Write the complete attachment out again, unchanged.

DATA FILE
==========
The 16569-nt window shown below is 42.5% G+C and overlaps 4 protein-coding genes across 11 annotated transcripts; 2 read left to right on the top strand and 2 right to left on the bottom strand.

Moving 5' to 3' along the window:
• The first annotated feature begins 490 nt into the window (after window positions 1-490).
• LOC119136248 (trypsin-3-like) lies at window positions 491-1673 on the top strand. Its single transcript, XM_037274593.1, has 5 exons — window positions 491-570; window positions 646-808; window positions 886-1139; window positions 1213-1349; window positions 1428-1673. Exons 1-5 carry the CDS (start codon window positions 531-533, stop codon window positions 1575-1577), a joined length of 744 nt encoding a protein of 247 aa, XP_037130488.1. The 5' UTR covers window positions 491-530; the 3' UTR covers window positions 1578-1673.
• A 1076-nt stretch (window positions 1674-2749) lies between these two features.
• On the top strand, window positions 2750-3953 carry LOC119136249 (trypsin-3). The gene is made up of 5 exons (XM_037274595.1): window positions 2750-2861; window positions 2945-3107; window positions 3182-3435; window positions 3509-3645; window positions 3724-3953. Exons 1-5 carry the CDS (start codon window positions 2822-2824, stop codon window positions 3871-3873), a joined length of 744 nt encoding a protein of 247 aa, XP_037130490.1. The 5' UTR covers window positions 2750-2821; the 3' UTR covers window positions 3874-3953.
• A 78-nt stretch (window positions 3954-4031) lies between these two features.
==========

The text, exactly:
The 16569-nt window shown below is 42.5% G+C and overlaps 4 protein-coding genes across 11 annotated transcripts; 2 read left to right on the top strand and 2 right to left on the bottom strand.

Moving 5' to 3' along the window:
• The first annotated feature begins 490 nt into the window (after window positions 1-490).
• LOC119136248 (trypsin-3-like) lies at window positions 491-1673 on the top strand. Its single transcript, XM_037274593.1, has 5 exons — window positions 491-570; window positions 646-808; window positions 886-1139; window positions 1213-1349; window positions 1428-1673. Exons 1-5 carry the CDS (start codon window positions 531-533, stop codon window positions 1575-1577), a joined length of 744 nt encoding a protein of 247 aa, XP_037130488.1. The 5' UTR covers window positions 491-530; the 3' UTR covers window positions 1578-1673.
• A 1076-nt stretch (window positions 1674-2749) lies between these two features.
• On the top strand, window positions 2750-3953 carry LOC119136249 (trypsin-3). The gene is made up of 5 exons (XM_037274595.1): window positions 2750-2861; window positions 2945-3107; window positions 3182-3435; window positions 3509-3645; window positions 3724-3953. Exons 1-5 carry the CDS (start codon window positions 2822-2824, stop codon window positions 3871-3873), a joined length of 744 nt encoding a protein of 247 aa, XP_037130490.1. The 5' UTR covers window positions 2750-2821; the 3' UTR covers window positions 3874-3953.
• A 78-nt stretch (window positions 3954-4031) lies between these two features.